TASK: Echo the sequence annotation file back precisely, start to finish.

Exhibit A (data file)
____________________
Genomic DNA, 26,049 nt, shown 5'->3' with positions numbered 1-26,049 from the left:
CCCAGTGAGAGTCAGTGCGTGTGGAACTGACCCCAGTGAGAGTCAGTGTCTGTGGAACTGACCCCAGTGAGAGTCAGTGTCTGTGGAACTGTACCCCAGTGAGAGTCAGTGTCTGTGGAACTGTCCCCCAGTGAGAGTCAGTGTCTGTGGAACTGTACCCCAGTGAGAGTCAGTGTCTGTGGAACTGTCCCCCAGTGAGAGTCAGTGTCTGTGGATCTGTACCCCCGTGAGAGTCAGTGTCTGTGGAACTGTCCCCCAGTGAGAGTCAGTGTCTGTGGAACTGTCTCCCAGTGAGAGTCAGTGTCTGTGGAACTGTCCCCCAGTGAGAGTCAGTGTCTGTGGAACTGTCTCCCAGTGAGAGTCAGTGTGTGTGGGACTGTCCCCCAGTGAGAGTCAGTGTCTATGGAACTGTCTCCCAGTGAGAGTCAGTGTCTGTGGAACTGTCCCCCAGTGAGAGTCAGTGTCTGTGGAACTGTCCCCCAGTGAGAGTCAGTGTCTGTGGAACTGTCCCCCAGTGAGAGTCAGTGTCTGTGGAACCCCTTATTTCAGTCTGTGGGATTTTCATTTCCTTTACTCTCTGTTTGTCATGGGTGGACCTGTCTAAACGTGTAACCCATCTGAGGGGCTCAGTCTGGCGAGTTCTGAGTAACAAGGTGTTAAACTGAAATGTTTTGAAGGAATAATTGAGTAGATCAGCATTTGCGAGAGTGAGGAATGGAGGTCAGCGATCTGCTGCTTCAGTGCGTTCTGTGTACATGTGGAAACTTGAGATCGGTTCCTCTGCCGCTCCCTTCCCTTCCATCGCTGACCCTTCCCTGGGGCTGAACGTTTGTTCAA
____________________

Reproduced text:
Genomic DNA, 26,049 nt, shown 5'->3' with positions numbered 1-26,049 from the left:
CCCAGTGAGAGTCAGTGCGTGTGGAACTGACCCCAGTGAGAGTCAGTGTCTGTGGAACTGACCCCAGTGAGAGTCAGTGTCTGTGGAACTGTACCCCAGTGAGAGTCAGTGTCTGTGGAACTGTCCCCCAGTGAGAGTCAGTGTCTGTGGAACTGTACCCCAGTGAGAGTCAGTGTCTGTGGAACTGTCCCCCAGTGAGAGTCAGTGTCTGTGGATCTGTACCCCCGTGAGAGTCAGTGTCTGTGGAACTGTCCCCCAGTGAGAGTCAGTGTCTGTGGAACTGTCTCCCAGTGAGAGTCAGTGTCTGTGGAACTGTCCCCCAGTGAGAGTCAGTGTCTGTGGAACTGTCTCCCAGTGAGAGTCAGTGTGTGTGGGACTGTCCCCCAGTGAGAGTCAGTGTCTATGGAACTGTCTCCCAGTGAGAGTCAGTGTCTGTGGAACTGTCCCCCAGTGAGAGTCAGTGTCTGTGGAACTGTCCCCCAGTGAGAGTCAGTGTCTGTGGAACTGTCCCCCAGTGAGAGTCAGTGTCTGTGGAACCCCTTATTTCAGTCTGTGGGATTTTCATTTCCTTTACTCTCTGTTTGTCATGGGTGGACCTGTCTAAACGTGTAACCCATCTGAGGGGCTCAGTCTGGCGAGTTCTGAGTAACAAGGTGTTAAACTGAAATGTTTTGAAGGAATAATTGAGTAGATCAGCATTTGCGAGAGTGAGGAATGGAGGTCAGCGATCTGCTGCTTCAGTGCGTTCTGTGTACATGTGGAAACTTGAGATCGGTTCCTCTGCCGCTCCCTTCCCTTCCATCGCTGACCCTTCCCTGGGGCTGAACGTTTGTTCAA